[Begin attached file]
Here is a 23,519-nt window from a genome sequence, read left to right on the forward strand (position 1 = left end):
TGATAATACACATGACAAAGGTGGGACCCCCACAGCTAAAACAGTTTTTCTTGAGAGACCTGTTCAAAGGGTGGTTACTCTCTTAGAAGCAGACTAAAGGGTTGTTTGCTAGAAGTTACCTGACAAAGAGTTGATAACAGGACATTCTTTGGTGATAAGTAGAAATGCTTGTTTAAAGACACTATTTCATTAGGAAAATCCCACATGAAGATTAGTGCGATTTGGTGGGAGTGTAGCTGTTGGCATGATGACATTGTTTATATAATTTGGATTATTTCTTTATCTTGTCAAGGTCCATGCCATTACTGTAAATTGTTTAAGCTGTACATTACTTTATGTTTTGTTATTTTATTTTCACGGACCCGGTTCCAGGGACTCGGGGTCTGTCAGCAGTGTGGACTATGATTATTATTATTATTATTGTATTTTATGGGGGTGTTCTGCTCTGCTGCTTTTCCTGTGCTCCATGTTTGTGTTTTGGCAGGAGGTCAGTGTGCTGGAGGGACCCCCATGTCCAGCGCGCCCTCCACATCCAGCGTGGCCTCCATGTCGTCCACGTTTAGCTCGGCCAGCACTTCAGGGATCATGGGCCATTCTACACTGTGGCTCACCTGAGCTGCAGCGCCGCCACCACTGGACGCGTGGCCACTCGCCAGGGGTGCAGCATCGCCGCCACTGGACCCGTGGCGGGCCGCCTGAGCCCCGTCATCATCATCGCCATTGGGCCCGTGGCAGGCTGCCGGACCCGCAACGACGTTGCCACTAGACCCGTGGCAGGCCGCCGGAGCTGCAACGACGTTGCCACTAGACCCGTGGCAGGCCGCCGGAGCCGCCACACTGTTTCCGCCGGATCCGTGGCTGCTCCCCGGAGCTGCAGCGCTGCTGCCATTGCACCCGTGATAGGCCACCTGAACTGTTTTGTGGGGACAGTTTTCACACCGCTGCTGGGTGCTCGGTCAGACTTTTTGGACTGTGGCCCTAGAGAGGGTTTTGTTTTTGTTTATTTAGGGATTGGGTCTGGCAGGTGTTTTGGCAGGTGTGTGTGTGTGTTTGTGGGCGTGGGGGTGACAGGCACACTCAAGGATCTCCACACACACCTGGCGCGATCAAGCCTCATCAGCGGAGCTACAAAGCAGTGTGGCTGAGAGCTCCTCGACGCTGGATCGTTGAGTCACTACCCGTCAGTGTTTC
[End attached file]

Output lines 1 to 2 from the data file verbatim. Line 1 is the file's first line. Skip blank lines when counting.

Here is a 23,519-nt window from a genome sequence, read left to right on the forward strand (position 1 = left end):
TGATAATACACATGACAAAGGTGGGACCCCCACAGCTAAAACAGTTTTTCTTGAGAGACCTGTTCAAAGGGTGGTTACTCTCTTAGAAGCAGACTAAAGGGTTGTTTGCTAGAAGTTACCTGACAAAGAGTTGATAACAGGACATTCTTTGGTGATAAGTAGAAATGCTTGTTTAAAGACACTATTTCATTAGGAAAATCCCACATGAAGATTAGTGCGATTTGGTGGGAGTGTAGCTGTTGGCATGATGACATTGTTTATATAATTTGGATTATTTCTTTATCTTGTCAAGGTCCATGCCATTACTGTAAATTGTTTAAGCTGTACATTACTTTATGTTTTGTTATTTTATTTTCACGGACCCGGTTCCAGGGACTCGGGGTCTGTCAGCAGTGTGGACTATGATTATTATTATTATTATTGTATTTTATGGGGGTGTTCTGCTCTGCTGCTTTTCCTGTGCTCCATGTTTGTGTTTTGGCAGGAGGTCAGTGTGCTGGAGGGACCCCCATGTCCAGCGCGCCCTCCACATCCAGCGTGGCCTCCATGTCGTCCACGTTTAGCTCGGCCAGCACTTCAGGGATCATGGGCCATTCTACACTGTGGCTCACCTGAGCTGCAGCGCCGCCACCACTGGACGCGTGGCCACTCGCCAGGGGTGCAGCATCGCCGCCACTGGACCCGTGGCGGGCCGCCTGAGCCCCGTCATCATCATCGCCATTGGGCCCGTGGCAGGCTGCCGGACCCGCAACGACGTTGCCACTAGACCCGTGGCAGGCCGCCGGAGCTGCAACGACGTTGCCACTAGACCCGTGGCAGGCCGCCGGAGCCGCCACACTGTTTCCGCCGGATCCGTGGCTGCTCCCCGGAGCTGCAGCGCTGCTGCCATTGCACCCGTGATAGGCCACCTGAACTGTTTTGTGGGGACAGTTTTCACACCGCTGCTGGGTGCTCGGTCAGACTTTTTGGACTGTGGCCCTAGAGAGGGTTTTGTTTTTGTTTATTTAGGGATTGGGTCTGGCAGGTGTTTTGGCAGGTGTGTGTGTGTGTTTGTGGGCGTGGGGGTGACAGGCACACTCAAGGATCTCCACACACACCTGGCGCGATCAAGCCTCATCAGCGGAGCTACAAAGCAGTGTGGCTGAGAGCTCCTCGACGCTGGATCGTTGAGTCACTACCCGTCAGTGTTTC